Five Ways Digital Transformation Will Shake Up Inventory Management in 2021

We always knew digital transformation in inventory management would continue to grow in the manufacturing space, but the unpredicted challenges amid COVID-19 catalyzed that need. In 2021, manufacturers are tasked with ramping production back to the place it was in 2019—a level that took decades for some to establish. These companies are turning to technology to quickly re-establish and sustain best practices critical in today’s complex supply chain. Cloud-based software, AI-driven technology, and smart, standardized work have gone from a nice-to-have to a company-wide mandate.

As manufacturers ramp back up and make their operations “disruption-proof,” here’s how I predict manufacturing will transform in 2021. 

1. Success will get a new definition and the center of control will shift. 

In 2021, just-in-time inventory will be redefined as manufacturers realize success isn’t about achieving zero inventory, but being able to quickly scale inventory up and down, adjust on the fly, and make the best possible inventory decisions for the business at any given time. If 2020 taught us anything, it’s to expect and prepare for the unexpected because supply and demand can change literally overnight. Especially during times of unpredictability, manufacturing companies can take control back of their inventory operation with a renewed focus on the factory—the strategic epicenter for delivering on-time to customers and operationalizing efficiencies. 

2. Digital transformation will move to the factoryfinally.

And because the focus will shift to the factory, so will digital transformation. In this case, digital transformation will mean equipping supply chain teams with the tools and processes they need to do their jobs to the best of their ability, regardless of whether they’re on-site or separated by oceans, and whether demand is steady or volatile. 

As some companies continue to operate remotely, with fewer people and more surprises, they’ll invest in digital infrastructure for factory efficiency. Manufacturing teams will be able to understand inventory requirements, anticipate demand fluctuations, establish remote war rooms to respond quickly to changes, and automatically prioritize which tasks their teams must execute first.

3. Connected factories and inventory intelligence will solve globalization and cross-site challenges.

2021 will be the year manufacturers think beyond shop floor automation to cloud-based connectivity for their operation. When manufacturers use inventory intelligence to see all of their information in one place, rightsize inventory in each location, and enable cross-site visibility, the result will be a connection of optimized factories that arguably offer even more power than that of the typical “smart” factory.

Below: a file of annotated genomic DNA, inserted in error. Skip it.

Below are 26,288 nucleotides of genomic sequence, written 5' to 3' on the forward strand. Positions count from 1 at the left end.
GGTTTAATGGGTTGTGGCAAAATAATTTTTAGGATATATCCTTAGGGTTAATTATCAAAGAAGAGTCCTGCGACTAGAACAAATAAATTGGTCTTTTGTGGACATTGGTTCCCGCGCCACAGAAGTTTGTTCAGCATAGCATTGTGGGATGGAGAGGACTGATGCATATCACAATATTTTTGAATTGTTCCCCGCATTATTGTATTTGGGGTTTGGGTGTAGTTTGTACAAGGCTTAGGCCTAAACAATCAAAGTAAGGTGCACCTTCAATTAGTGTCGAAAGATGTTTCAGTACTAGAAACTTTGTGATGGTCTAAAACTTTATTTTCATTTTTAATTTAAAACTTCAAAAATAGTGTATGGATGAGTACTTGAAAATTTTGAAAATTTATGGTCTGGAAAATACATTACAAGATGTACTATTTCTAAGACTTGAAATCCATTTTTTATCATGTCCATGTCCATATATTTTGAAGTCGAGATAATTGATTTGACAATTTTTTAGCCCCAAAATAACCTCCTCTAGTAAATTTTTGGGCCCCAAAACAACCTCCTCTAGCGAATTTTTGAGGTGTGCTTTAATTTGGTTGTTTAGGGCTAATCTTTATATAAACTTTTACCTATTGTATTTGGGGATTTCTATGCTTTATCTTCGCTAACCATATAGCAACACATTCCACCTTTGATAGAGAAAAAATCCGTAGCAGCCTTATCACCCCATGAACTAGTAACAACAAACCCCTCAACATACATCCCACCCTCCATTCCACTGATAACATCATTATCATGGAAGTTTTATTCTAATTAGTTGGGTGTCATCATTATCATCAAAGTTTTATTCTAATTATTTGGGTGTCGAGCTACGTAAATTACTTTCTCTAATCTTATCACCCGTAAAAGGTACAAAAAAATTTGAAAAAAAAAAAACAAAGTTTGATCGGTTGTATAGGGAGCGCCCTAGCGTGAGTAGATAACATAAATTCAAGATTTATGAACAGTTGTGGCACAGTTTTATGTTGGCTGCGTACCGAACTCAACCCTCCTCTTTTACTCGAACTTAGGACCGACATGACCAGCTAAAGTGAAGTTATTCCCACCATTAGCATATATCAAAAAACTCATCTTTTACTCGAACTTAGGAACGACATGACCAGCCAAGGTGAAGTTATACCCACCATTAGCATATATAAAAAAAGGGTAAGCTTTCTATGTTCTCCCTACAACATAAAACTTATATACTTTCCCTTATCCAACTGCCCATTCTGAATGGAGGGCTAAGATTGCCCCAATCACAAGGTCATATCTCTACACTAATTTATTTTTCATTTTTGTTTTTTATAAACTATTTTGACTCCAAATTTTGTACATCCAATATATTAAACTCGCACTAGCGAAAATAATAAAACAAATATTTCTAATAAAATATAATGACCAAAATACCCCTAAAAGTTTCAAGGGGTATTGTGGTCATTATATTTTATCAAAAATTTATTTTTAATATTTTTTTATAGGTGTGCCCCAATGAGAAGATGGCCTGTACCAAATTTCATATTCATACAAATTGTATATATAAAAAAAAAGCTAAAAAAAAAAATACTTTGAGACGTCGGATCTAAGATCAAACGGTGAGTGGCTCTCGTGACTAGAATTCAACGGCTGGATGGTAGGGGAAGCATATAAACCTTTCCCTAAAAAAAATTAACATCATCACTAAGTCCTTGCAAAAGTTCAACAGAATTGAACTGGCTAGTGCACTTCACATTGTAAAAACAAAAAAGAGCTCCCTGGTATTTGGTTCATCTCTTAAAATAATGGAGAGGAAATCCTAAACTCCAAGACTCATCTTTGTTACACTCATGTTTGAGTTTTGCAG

The value of this power?  The ability for supply chain leaders to measure and optimize inventory levels and metrics at multiple sites. Then, supply chain leaders can quickly address business-critical interruptions, like critical shortages, at one site by immediately moving over inventory from a sister site with excess material. Connecting factories through technology and standard work is the key to achieving greater flexibility, efficiency, and actionability, especially for global organizations. 

4. The factory management tech gap will be filled, and just in the knick of the time. 

With industrial IoT connections expected to reach $37B by 2025, the potential for real-time information and automation in the factory is compelling.

Manufacturing leaders are being asked to optimize inventory in an unimaginably complex supply chain–despite a major gap in solutions for this problem. Most investments in factory technology to date have been centered on robotics and automation in the assembly, packaging, and logistics processes. 

But what about decision-making for the factory?  Factory leaders say that they are drowning in data from disparate systems, but remain thirsty for actions.  In 2021, manufacturers will invest in emerging factory software to replace constant firefighting and missed opportunities with total visibility, unencumbered decision-making, improved working capital, and more. The result: Empowered supply chain leaders equipped to execute the right decisions and optimize inventory daily, even on the chaotic factory floor. 

5. Manufacturers will finally ditch Excel. 

Eighty percent of manufacturers’ data sat unused in 2020. Why? Because the information was housed in static spreadsheets. Research shows productivity gains of 30-40% await the companies that ditch Excel and manual numbers crunching, create total visibility into inventory information across the organization, and make that information actionable and available at every person’s fingertips. 

We know that static spreadsheets don’t scale and are error-prone—they don’t allow teams to react quickly to daily changes. When teams need to reduce inventory levels and stop critical shortages fast, they need to prioritize, troubleshoot, and collaborate in real-time. Faster, more confident decision making around inventory management is every manufacturer’s dream. In 2021, more companies will finally realize achieving this dream requires more than a standard, low-cost office technology product, and take the plunge into plug-and-play, cloud-based analytics to turn their data into actionable recommendations.


2020 drove new manufacturing priorities and massive volatility. 2021 is finally the year of the factory, which holds the keys to solve challenges left behind by the most unprecedented time in recent manufacturing history. 

The good news: Some top manufacturers are already well on their way, using digital transformation in factories as their competitive advantage. Read their stories here.